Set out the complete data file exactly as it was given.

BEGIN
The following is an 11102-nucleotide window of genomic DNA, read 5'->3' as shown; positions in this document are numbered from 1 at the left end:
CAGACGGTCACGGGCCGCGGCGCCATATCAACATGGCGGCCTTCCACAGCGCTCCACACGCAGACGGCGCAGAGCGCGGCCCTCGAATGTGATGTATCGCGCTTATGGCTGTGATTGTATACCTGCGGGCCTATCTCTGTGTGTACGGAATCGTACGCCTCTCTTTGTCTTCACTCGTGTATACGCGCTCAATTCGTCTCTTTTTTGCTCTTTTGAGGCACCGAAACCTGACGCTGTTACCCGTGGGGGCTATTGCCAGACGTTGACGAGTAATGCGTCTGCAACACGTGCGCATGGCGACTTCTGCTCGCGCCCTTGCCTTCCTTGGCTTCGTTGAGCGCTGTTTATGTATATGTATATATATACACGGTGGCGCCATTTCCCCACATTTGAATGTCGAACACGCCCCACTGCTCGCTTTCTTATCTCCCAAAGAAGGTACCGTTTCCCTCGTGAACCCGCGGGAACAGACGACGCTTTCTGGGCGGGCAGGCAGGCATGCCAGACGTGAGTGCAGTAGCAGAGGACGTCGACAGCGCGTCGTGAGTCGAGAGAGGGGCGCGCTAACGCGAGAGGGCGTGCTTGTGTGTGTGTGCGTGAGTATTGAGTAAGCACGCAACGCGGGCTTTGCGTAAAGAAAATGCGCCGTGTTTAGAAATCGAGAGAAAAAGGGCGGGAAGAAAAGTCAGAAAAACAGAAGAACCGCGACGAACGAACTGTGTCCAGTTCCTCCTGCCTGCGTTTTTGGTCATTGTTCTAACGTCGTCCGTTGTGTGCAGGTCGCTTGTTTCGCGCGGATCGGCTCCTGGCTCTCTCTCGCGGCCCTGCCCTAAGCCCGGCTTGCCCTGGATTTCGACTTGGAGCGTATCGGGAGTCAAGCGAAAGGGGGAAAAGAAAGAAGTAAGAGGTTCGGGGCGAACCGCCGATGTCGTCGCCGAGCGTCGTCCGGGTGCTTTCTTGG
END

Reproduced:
The following is an 11102-nucleotide window of genomic DNA, read 5'->3' as shown; positions in this document are numbered from 1 at the left end:
CAGACGGTCACGGGCCGCGGCGCCATATCAACATGGCGGCCTTCCACAGCGCTCCACACGCAGACGGCGCAGAGCGCGGCCCTCGAATGTGATGTATCGCGCTTATGGCTGTGATTGTATACCTGCGGGCCTATCTCTGTGTGTACGGAATCGTACGCCTCTCTTTGTCTTCACTCGTGTATACGCGCTCAATTCGTCTCTTTTTTGCTCTTTTGAGGCACCGAAACCTGACGCTGTTACCCGTGGGGGCTATTGCCAGACGTTGACGAGTAATGCGTCTGCAACACGTGCGCATGGCGACTTCTGCTCGCGCCCTTGCCTTCCTTGGCTTCGTTGAGCGCTGTTTATGTATATGTATATATATACACGGTGGCGCCATTTCCCCACATTTGAATGTCGAACACGCCCCACTGCTCGCTTTCTTATCTCCCAAAGAAGGTACCGTTTCCCTCGTGAACCCGCGGGAACAGACGACGCTTTCTGGGCGGGCAGGCAGGCATGCCAGACGTGAGTGCAGTAGCAGAGGACGTCGACAGCGCGTCGTGAGTCGAGAGAGGGGCGCGCTAACGCGAGAGGGCGTGCTTGTGTGTGTGTGCGTGAGTATTGAGTAAGCACGCAACGCGGGCTTTGCGTAAAGAAAATGCGCCGTGTTTAGAAATCGAGAGAAAAAGGGCGGGAAGAAAAGTCAGAAAAACAGAAGAACCGCGACGAACGAACTGTGTCCAGTTCCTCCTGCCTGCGTTTTTGGTCATTGTTCTAACGTCGTCCGTTGTGTGCAGGTCGCTTGTTTCGCGCGGATCGGCTCCTGGCTCTCTCTCGCGGCCCTGCCCTAAGCCCGGCTTGCCCTGGATTTCGACTTGGAGCGTATCGGGAGTCAAGCGAAAGGGGGAAAAGAAAGAAGTAAGAGGTTCGGGGCGAACCGCCGATGTCGTCGCCGAGCGTCGTCCGGGTGCTTTCTTGG